Communities Call On State Government To Put 'Local' Back Into Councils
Communities from across NSW converged on NSW Parliament this week, calling for plebiscites to allow them to decide the fate of their merged councils.
Pittwater residents, including members of Save Our Councils and Protect Pittwater, joined Tuesday’s lunchtime rally on Macquarie St, which was organised by the statewide group, Demerger NSW Alliance (DNA), and Inner West’s Residents for Deamalgamation (RFD).
In an address to the rally, NSW Labor Local Government spokesman Greg Warren restated his party’s position at the 2019 state election.
"A Labor government will not forcibly merge or forcibly demerge any council in NSW,” Mr Warren told the crowd of about 100 protesters.
"We will allow referendums so that communities can have their say.
“And if those communities decide through referendum to demerge or merge, so be it."
His message was supported by Shooters, Fishers and Farmers MP Robert Borsak and Greens MP Jamie Parker, who had been scheduled to speak but was in Covid isolation.
Mr Borsak said his party was committed to bringing a bill to Parliament to “get this sorted”, although he didn’t think it would be possible by the end of the current Parliamentary year.
He noted that there had been no government review of the 2016 amalgamations because he said the state government did not want to reveal the disaster it had created.
MPs, councillors, former councillors and other residents from across the state - including Cootamundra-Gundagai, Guyra, Hilltops, Bombala, Tumbarumba, Inner West, Canterbury Bankstown and the Central Coast - also joined the rally.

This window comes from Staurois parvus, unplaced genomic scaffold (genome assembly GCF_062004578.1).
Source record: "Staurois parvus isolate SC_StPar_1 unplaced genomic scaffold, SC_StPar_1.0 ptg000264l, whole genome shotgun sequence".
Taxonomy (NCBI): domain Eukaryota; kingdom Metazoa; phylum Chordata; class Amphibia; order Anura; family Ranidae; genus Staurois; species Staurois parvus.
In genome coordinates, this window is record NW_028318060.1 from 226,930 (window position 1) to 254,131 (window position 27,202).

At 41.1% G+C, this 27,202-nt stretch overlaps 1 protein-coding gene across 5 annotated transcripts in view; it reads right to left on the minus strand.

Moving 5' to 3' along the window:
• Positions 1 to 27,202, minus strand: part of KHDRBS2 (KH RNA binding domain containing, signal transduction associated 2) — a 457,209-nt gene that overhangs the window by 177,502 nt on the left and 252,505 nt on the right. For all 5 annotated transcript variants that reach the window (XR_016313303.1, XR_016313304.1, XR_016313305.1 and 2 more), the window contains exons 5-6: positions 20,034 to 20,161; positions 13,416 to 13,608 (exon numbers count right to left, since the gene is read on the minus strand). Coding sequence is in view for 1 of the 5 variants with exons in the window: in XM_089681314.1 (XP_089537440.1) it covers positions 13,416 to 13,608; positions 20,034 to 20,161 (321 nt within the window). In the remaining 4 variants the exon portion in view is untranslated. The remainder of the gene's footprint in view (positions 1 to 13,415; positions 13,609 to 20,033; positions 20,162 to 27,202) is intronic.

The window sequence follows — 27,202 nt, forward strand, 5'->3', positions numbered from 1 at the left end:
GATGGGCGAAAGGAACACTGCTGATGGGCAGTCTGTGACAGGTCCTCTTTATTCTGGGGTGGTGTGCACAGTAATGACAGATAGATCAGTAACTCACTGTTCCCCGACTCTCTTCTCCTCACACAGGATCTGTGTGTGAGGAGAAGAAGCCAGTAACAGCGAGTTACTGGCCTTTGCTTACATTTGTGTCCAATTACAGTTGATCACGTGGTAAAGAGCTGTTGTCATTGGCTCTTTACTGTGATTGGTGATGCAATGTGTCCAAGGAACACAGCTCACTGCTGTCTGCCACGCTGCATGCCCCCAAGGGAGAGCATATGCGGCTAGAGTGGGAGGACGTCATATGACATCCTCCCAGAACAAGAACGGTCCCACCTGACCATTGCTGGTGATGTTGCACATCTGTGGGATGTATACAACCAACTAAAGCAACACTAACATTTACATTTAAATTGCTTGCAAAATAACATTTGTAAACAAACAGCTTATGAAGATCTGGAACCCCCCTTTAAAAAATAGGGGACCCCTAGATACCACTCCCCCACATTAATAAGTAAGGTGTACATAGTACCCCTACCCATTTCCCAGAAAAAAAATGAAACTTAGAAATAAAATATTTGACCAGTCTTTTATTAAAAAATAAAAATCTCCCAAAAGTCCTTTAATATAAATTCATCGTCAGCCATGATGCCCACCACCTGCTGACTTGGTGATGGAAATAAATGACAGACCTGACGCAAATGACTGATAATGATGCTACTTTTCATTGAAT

Former Pittwater Councillor Sue Young, who is a member of DNA and deputy president of Save Our Councils, warned the NSW government must act on demerger calls before next year’s state poll or it would become an election issue.
“I call on the present government: you’ve got a chance now to show these communities that if their residents want to deamalgamate, that they should be given a binding poll,” Ms Young told the rally.
“Not like in the Inner West, where 62 per cent of people from each of the former local government areas, the majority, wanted to demerge, and now they’re mucking around with business cases.
“This is about the community. The community is more than just about money.
“Apart from a binding poll, the poll must be held in each of the former council areas because as some of you would know, we from Pittwater are outnumbered by the former Warringah Council.
“No matter what a poll for the new Northern Beaches Council would do, we would be outnumbered.”
Sue and Tony Young at the Rally
Avalon Quilters 2022 Exhibition Of Members Work Will Present Over 80 Quilts
The 2022 Avalon Quilters Exhibition of Members Work, with historic and contemporary quilts will take place on Friday and Saturday September 2-3, 2022 at the Avalon Uniting Church, 44 Bellevue Avenue, Avalon Beach, from 9am to 5pm both days